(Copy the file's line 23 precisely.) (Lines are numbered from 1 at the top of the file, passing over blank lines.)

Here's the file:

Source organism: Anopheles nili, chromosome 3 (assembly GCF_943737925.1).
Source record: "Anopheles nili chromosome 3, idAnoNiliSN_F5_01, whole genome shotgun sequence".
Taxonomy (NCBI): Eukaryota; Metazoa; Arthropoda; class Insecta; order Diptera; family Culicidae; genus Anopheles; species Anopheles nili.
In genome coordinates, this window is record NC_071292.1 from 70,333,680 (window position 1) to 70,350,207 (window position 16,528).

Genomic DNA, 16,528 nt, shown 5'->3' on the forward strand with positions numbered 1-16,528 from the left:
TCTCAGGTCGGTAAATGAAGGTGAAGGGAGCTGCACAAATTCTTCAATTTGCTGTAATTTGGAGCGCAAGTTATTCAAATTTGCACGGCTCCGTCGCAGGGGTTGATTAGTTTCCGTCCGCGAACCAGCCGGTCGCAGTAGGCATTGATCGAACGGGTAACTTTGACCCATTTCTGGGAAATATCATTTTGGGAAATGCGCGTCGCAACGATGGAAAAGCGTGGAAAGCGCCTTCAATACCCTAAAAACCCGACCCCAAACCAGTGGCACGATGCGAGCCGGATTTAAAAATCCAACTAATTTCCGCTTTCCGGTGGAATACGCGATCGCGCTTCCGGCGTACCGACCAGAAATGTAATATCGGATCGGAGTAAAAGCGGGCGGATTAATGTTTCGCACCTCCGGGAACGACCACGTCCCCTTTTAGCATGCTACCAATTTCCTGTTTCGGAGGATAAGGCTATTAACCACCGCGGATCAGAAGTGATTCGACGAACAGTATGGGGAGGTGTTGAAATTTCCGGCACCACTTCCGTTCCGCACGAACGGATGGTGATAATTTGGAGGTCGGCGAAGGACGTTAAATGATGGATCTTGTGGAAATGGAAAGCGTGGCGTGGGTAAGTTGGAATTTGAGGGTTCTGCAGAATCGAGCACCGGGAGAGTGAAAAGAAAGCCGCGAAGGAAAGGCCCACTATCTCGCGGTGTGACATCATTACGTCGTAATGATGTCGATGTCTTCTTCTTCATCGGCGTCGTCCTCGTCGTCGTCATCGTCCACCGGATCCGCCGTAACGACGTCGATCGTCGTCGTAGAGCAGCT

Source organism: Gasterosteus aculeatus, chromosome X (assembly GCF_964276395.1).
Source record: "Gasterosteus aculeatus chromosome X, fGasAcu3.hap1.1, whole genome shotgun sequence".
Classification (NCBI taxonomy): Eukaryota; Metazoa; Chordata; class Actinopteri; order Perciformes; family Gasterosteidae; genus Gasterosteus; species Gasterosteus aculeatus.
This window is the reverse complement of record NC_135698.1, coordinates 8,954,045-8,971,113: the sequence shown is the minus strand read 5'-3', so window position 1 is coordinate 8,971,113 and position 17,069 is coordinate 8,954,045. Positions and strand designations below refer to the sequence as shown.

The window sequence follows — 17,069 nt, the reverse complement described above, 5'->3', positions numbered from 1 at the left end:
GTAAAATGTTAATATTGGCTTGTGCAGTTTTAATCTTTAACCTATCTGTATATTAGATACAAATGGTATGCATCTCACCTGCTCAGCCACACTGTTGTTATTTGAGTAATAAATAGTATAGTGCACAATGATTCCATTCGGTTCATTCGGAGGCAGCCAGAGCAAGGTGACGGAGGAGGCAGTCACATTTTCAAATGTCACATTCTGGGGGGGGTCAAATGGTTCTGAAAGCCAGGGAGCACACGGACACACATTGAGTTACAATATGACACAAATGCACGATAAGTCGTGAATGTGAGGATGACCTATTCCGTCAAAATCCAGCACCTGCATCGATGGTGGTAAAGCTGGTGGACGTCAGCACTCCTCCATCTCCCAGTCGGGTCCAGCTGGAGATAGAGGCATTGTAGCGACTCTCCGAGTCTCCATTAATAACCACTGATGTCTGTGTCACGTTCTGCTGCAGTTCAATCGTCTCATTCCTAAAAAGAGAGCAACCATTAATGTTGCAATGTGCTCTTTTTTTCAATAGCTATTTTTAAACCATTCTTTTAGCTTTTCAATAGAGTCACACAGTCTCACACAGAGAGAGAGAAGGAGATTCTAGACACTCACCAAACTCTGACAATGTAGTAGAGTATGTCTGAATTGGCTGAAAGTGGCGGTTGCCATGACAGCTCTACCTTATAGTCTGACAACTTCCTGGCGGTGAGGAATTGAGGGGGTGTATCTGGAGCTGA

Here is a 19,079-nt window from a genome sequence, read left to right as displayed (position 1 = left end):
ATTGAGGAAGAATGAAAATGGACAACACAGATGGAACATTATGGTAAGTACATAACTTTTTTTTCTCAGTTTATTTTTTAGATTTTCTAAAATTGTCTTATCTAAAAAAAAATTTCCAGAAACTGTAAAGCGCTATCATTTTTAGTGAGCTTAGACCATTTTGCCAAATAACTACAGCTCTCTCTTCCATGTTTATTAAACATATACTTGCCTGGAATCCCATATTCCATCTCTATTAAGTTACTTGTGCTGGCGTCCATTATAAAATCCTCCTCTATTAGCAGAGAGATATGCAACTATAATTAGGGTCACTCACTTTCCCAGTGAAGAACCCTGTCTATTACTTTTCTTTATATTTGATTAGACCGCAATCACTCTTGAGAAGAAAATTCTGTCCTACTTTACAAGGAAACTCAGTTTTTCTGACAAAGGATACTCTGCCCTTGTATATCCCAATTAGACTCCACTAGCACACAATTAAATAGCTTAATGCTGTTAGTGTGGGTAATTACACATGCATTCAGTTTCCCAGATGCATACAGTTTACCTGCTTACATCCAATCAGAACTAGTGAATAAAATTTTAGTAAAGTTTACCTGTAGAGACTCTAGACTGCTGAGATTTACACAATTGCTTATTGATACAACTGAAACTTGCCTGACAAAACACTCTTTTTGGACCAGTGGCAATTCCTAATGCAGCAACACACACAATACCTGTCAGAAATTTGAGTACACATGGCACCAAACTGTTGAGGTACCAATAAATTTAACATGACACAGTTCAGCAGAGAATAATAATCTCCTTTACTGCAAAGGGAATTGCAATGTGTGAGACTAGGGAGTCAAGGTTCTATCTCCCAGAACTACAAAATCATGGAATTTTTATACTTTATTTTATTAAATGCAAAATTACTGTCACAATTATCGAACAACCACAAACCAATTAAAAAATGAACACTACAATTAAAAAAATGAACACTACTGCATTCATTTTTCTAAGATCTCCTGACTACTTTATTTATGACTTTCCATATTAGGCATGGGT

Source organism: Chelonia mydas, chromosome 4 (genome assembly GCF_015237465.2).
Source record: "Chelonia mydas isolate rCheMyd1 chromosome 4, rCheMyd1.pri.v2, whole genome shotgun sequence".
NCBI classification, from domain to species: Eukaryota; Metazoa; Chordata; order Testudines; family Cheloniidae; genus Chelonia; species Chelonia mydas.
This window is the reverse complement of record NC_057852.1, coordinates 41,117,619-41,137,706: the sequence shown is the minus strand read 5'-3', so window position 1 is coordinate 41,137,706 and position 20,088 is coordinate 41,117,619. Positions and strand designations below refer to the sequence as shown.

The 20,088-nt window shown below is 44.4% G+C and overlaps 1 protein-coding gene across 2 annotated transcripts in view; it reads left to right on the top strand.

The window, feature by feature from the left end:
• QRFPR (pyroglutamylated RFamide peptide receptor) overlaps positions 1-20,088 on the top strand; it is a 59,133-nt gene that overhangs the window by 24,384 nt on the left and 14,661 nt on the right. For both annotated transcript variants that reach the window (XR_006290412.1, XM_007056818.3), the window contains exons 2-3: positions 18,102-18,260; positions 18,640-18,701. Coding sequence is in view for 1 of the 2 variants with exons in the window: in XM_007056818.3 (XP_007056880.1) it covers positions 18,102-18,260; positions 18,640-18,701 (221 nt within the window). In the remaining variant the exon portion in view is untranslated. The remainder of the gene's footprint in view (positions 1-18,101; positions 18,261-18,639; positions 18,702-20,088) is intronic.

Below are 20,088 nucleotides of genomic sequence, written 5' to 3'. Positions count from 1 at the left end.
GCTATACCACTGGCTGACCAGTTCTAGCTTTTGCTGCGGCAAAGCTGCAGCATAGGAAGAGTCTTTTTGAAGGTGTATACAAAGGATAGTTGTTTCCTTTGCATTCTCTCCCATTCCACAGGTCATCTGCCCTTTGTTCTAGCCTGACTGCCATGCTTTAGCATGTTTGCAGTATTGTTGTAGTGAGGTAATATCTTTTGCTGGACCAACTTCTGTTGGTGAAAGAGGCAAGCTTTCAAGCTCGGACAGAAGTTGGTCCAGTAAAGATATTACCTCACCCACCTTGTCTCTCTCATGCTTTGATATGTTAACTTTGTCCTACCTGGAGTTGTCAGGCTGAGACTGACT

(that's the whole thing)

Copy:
GCTATACCACTGGCTGACCAGTTCTAGCTTTTGCTGCGGCAAAGCTGCAGCATAGGAAGAGTCTTTTTGAAGGTGTATACAAAGGATAGTTGTTTCCTTTGCATTCTCTCCCATTCCACAGGTCATCTGCCCTTTGTTCTAGCCTGACTGCCATGCTTTAGCATGTTTGCAGTATTGTTGTAGTGAGGTAATATCTTTTGCTGGACCAACTTCTGTTGGTGAAAGAGGCAAGCTTTCAAGCTCGGACAGAAGTTGGTCCAGTAAAGATATTACCTCACCCACCTTGTCTCTCTCATGCTTTGATATGTTAACTTTGTCCTACCTGGAGTTGTCAGGCTGAGACTGACT